Traditionally, there are five or six texts included in Nagarjuna's works on reasoning.
Nagarjuna's most famous text is his Mulamadhyamakakarika, or Root Verses of the Middle Way, which presents in twenty-seven chapters an initially challenging, but extremely clear reasoning of how beings lack inherent existence and how this lack extends to samsara, nirvana, and even Buddha. While both historically and today, focus on the reasoning and the intellectual exercises this work promotes, it is more practical than that. As His Holiness the Dalai Lama has said, the verses are "a great source of inspiration, for they suggest that each of us has the opportunity to scale the greatest spiritual heights, provided we tread the right path."
There are many translations available, including The Ornament of Reason, which includes the famous commentary by Mabja Jangchub Tsondru, the twelfth-century Tibetan master and one of the first Tibetans to rely heavily on Nagarjuna's student Chandrakirti for his analysis.
An excellent contemporary commentary on the Mulamadhyamakakarika is Khenpo Tsultrim Gyamtso's The Sun of Wisdom. Focusing on the most important root verses, it is a very accessible entryway into this fundamental but challenging text.
As Khen Rinpoche says,
all the verses in this book are excellent supports for developing your precise knowledge of genuine reality through study, reflection, and meditation. You should recite them as much as possible, memorize them, and reflect on them until doubt-free certainty in their meaning arises within. Then you should recall their meaning again and again, to keep your understanding fresh and stable. Whenever you have time, use them as the support for the practices of analytical and resting meditation. If you do all of this, it is certain that the sun of wisdom will dawn within you, to the immeasurable benefit of yourselves and others.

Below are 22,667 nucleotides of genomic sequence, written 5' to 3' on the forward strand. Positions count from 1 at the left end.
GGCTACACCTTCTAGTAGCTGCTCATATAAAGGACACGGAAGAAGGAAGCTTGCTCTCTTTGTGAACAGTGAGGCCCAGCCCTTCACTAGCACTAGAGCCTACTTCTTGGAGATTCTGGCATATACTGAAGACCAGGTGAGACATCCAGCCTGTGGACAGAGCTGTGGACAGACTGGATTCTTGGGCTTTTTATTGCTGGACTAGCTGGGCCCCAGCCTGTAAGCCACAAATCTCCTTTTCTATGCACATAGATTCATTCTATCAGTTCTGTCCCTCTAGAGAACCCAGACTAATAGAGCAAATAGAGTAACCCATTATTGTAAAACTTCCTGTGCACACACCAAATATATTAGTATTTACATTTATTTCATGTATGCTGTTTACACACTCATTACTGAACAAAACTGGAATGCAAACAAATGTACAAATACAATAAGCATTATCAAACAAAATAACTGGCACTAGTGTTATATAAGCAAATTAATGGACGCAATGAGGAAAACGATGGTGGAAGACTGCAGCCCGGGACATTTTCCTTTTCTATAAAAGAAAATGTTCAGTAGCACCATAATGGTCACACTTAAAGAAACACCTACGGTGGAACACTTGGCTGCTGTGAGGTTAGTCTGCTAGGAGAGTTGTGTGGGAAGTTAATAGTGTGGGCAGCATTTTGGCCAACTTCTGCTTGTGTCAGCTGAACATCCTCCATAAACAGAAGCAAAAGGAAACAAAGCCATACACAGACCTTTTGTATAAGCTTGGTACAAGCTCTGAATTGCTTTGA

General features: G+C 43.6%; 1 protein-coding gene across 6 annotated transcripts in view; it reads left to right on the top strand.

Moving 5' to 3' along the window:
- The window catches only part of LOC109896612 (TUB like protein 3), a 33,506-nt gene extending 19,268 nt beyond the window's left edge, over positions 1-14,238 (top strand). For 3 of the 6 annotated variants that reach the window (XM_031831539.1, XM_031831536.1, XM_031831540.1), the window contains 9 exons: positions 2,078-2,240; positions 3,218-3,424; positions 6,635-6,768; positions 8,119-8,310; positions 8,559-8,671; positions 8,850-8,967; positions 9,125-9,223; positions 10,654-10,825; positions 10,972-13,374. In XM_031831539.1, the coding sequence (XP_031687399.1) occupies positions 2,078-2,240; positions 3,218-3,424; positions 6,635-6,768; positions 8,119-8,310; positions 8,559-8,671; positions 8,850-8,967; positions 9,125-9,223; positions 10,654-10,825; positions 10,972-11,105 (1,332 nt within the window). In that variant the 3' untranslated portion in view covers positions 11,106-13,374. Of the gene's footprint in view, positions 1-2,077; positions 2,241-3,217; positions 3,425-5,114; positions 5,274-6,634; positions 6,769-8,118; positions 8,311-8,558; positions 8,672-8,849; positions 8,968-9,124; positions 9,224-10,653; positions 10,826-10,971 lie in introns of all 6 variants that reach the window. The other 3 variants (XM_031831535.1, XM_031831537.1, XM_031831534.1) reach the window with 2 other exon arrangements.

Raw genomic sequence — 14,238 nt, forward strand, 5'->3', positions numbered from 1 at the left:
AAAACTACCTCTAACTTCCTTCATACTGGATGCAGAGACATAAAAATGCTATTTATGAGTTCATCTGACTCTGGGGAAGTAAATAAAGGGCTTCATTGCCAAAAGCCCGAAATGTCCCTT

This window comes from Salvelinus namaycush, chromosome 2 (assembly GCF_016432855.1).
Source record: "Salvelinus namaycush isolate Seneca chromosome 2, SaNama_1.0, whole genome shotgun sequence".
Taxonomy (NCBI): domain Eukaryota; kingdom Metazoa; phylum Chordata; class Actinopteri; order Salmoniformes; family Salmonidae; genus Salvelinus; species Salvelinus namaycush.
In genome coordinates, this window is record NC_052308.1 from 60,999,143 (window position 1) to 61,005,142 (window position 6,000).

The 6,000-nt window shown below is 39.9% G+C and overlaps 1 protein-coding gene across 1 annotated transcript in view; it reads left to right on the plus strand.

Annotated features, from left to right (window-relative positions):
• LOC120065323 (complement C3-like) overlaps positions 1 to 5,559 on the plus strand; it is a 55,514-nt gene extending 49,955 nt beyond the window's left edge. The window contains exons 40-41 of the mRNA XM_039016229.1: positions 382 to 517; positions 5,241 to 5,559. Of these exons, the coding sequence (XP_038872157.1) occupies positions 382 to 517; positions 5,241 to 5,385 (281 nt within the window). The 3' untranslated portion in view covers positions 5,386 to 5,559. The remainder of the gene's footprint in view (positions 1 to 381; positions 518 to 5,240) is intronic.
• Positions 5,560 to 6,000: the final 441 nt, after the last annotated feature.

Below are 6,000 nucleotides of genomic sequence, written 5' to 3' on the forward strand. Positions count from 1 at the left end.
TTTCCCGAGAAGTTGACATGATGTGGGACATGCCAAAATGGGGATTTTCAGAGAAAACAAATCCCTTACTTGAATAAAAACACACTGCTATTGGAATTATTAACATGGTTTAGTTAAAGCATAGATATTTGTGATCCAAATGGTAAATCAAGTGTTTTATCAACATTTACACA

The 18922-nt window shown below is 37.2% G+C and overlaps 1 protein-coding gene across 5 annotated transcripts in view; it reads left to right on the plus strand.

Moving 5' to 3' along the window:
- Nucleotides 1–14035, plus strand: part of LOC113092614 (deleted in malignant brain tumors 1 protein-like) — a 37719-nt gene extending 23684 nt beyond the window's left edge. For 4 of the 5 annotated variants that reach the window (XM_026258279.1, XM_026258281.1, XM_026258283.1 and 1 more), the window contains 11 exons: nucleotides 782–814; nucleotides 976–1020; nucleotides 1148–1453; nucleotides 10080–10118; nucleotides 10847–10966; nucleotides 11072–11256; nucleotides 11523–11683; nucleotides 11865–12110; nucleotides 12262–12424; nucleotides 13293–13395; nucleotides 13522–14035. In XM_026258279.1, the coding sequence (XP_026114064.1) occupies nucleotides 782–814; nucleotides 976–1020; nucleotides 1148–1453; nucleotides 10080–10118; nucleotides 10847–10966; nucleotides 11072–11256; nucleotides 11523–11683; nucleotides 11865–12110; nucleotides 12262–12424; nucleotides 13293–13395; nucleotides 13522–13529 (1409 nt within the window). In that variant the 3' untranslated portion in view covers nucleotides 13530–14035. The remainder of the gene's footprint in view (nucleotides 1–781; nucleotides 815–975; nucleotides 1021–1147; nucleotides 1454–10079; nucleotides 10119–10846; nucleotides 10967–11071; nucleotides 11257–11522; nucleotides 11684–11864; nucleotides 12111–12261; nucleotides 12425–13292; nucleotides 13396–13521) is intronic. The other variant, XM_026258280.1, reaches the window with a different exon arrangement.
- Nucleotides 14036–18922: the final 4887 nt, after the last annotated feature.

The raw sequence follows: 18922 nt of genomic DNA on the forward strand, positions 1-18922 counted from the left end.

Nagarjuna's Shunyatasaptati, or Seventy Stanzas on Emptiness (there are actually seventy-three), is really an expansion of the seventh section of the Root Verses, "Analysis of Characteristics of the Conditioned," that addresses some questions people had about the presentation of conditioned phenomena and whether that conflicted with sutra teachings. As is often the case, the answer lies in the difference between the conventional point of view of beings and how things actually are.
A translation of this work together with a commentary by Geshe Sonam Rinchen is available as Nagarjuna's Seventy Stanzas: A Buddhist Psychology of Emptiness.
Of the remaining texts in this category, Nagarjuna's Yuktisastika, or Sixty Verses on Reasoning, has been translated by Joseph Loizzo as Nagarjuna's Reason Sixty and is available from Columbia University Press. The Vigrahavyavartani, or Refutation of Objections, was translated most recently by Jan Westerhoff and published as The Dispeller of Disputes by Oxford University Press. And lastly, Nagarjuna's Vaidalyaprakarana is included in Nagarjuniana by Christian Lindtner, published by Motilal Banarsidass.